Performance Counts

On this day before Father’s Day, I thought that I would share a story about my father and a lesson he taught to me regarding performance.

I was getting ready to start my first year of college. My parents had told me that they would pay one-half of my college expenses. They understood that I might not be able to pay my share immediately and they offered to loan me money until I had my finished my degree. As I planned my first semester of study, the costs of college were on my mind.

I had completed my enrollment, calculated my part of the bill and needed to get the payment from my parents. It was about 5:00 in the afternoon when I approached Poppa with my notes and my request for a check. He looked at me and explained that we needed to talk “after dinner.” “After dinner” meant that it would be an “official” conversation; we would be meeting and not just chatting. I wasn’t worried about meeting; I had my notes ready and was prepared for the discussion.

“After dinner” we sat down and I presented my request. On the paper I handed to Poppa were simple calculations: the total cost of tuition, fees and books less my academic scholarship, divided into two payments (his and mine). I was able to pay my half for this term (thanks to my high school job at Western Auto) and I needed a check from him for his half. What happened next surprised me.

Poppa looked at the sheet of paper, shook his head and said, “This isn’t right.” I quickly scanned the page and found no errors. I told him that I thought that I had given him an accurate accounting of the costs and of the payments due.

He then asked me about the requirements of my academic scholarship; he wanted to know what specific conditions had been set for me to retain the scholarship from term-to-term. I smiled, this was an easy question: I had to enroll in a minimum number of hours and maintain a set grade point average or higher. As I finished my explanation, he shook his head in understanding, turned over the sheet of paper I had given to him, and began to write.

He put the total cost of tuition, fees and books on the top of the page, then he divided it into two equal parts. Looking at me, he explained, “If you are going to pay your half with an academic scholarship, that’s fine with me. But, if you don’t make the grades to keep your scholarship, my costs are not going to increase.”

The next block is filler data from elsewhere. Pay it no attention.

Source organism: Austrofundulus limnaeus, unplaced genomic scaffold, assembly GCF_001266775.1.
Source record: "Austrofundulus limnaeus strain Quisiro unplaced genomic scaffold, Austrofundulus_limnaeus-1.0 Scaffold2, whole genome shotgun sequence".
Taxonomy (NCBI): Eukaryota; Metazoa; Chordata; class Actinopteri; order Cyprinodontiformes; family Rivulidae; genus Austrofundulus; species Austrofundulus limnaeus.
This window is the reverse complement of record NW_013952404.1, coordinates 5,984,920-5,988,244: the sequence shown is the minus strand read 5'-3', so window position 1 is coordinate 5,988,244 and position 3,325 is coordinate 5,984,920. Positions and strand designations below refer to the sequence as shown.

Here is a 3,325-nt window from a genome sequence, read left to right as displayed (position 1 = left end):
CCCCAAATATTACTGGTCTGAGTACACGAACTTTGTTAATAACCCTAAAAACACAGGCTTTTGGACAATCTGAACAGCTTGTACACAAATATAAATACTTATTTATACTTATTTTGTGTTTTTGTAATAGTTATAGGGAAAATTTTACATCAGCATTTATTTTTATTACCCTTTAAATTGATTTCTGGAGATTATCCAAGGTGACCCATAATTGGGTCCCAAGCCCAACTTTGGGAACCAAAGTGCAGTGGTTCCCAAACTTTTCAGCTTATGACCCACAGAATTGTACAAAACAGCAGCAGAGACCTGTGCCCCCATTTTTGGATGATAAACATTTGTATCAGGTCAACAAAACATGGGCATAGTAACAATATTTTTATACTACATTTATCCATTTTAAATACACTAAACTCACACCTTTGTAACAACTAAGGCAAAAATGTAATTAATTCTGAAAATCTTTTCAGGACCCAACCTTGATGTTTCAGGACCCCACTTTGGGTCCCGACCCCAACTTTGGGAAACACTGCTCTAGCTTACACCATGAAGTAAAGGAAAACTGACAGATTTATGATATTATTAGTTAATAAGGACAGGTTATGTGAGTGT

All of a sudden, it hit me. My personal cost to attend college had just been decreased to nothing.

More importantly, I learned that performance counts! What an important lesson.

When we work hard, when we do well, we will be rewarded. It is true that the reward may not be financial or immediate, but it will happen. If nothing else, good work brings about personal satisfaction and improved skills. Good work brings good results; shoddy works brings shoddy results.

As leaders, we need to teach that lesson with our every word and action. We should have come to our positions based on our hard and good work and we need to recognize daily the hard and good work of others. It is ridiculous to wait for the annual “bonus” time to provide recognition; our job demands that we lead in praising and thanking others for the good work that they do.

And, the nature of the work should not impact our assessment of hard and good work. For instance, which is more important to you: that your restaurant server delivers you hot food on a clean dish or that the newscaster delivers you news with a serious look and well practiced accent? The salary of the job has nothing to do with its significance. Look to praise all who serve you well.

Suggestions:

– Say thank you often and with sincerity.

– Use a variety of communiqués to recognize accomplishments (emails, memos, comment cards, meetings, conferences, etc.)

– Ensure “official” reward systems are used to the fullest extent possible.

– Make sure that your tips reflect the service you have received.

– Take the time to pause and praise.

– A handshake or a pat on the shoulder adds emphasis to the words you are saying.

– Provide specific comments when you praise. (“That was the fastest response time ever!” “Thanks for your tips on using the new software; you made it so much easier for me.” “Your smile is contagious!”)

– When others take up your behavior of praise, praise them!

 

When we recognize and reward performance, people learn that performance counts. You will find that both individual and group performance improves. Try it; it works!

 

P.s. It also might be time to look at our own level of performance. Are we working hard and well?

 

“Now we ask you, brothers and sisters, to acknowledge those who work hard among you, who care for you in the Lord and who admonish you. Hold them in the highest regard in love because of their work. And we urge you, brothers and sisters, warn those who are idle and disruptive, encourage the disheartened, help the weak, be patient with everyone. Make sure that nobody pays back wrong for wrong, but always strive to do what is good for each other and for everyone else.” (I Thessalonians 5:12-15)

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